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Britney Spears
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Russian hackers are testing malware on Britney’s Instagram

It’s international cyber espionage, bitch

Instagram isn’t just for pretending you have a more satisfying life than you do, stalking people to 94 weeks ago and slime videos. There’s cyber espionage curated via IG to think about too! A Russia-based hacking collective known for their cyber espionage and attacking governments is using the comment section of Britney Spears‘ Instagram to communicate with each other, test out and control malware. Oops! Russia did it again...

Security researchers at ESET found that the group, known as Turla, had created a backdoor Trojan. Using an infected Firefox extension, the hackers easily access a targeted computer to trace their web activity, passwords and personal data. They’re hiding encrypted codes in Instagram comment sections, like Brit’s, to then contact their malware command and control (C&C) servers, which send instructions and hoard this stolen data. The ESET report says the malware would search and connect with comments that had a hash with the value 183. TLDR: these little comments mean hackers can navigate viruses and cyber attacks in plain sight, with slim chances of having their bigger scam caught out.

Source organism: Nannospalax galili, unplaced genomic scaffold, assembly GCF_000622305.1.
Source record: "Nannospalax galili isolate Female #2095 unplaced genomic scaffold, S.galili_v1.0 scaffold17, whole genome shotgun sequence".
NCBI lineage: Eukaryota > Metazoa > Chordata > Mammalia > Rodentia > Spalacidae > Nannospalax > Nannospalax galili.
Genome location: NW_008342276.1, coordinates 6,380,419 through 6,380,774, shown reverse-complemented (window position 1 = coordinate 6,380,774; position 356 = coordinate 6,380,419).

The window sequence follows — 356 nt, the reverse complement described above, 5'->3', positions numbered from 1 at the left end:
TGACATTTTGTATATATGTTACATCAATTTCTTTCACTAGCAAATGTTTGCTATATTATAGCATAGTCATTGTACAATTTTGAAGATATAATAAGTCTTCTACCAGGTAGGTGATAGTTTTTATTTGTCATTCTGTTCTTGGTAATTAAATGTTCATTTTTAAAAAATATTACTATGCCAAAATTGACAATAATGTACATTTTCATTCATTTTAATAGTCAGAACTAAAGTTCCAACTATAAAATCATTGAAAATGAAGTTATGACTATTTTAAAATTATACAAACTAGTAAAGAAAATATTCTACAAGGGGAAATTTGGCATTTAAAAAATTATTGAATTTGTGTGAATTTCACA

The highlighted comment looks just like another thirsty fan really, among thousands and thousands of others on the singer’s page, followed by 16.9 million users. As Gizmodo details, once this is found by the malware, it creates a Bit.ly link that goes to a ‘watering hole’ – a compromised site to trap targets. Doing things this way means the controllers can change where it meets up with the malware without having to change the malware itself. You can read a more comprehensive explanation of this in a detailed report here.

Turla is, according to Bleeping Computer, an “advanced persistent threat” hacking group known for attacks that help out the Russian state. It’s thought it could be an offshoot of Russian state cyber intelligence.

Though the compromised extension was quite basic and accessed only 17 times, ESET says it would be sufficient for some serious cyber attacks. The security researchers have been in contact with Firefox, who are working to disable to extension.

While Brit remains pure and good, Russian hackers? Not that innocent.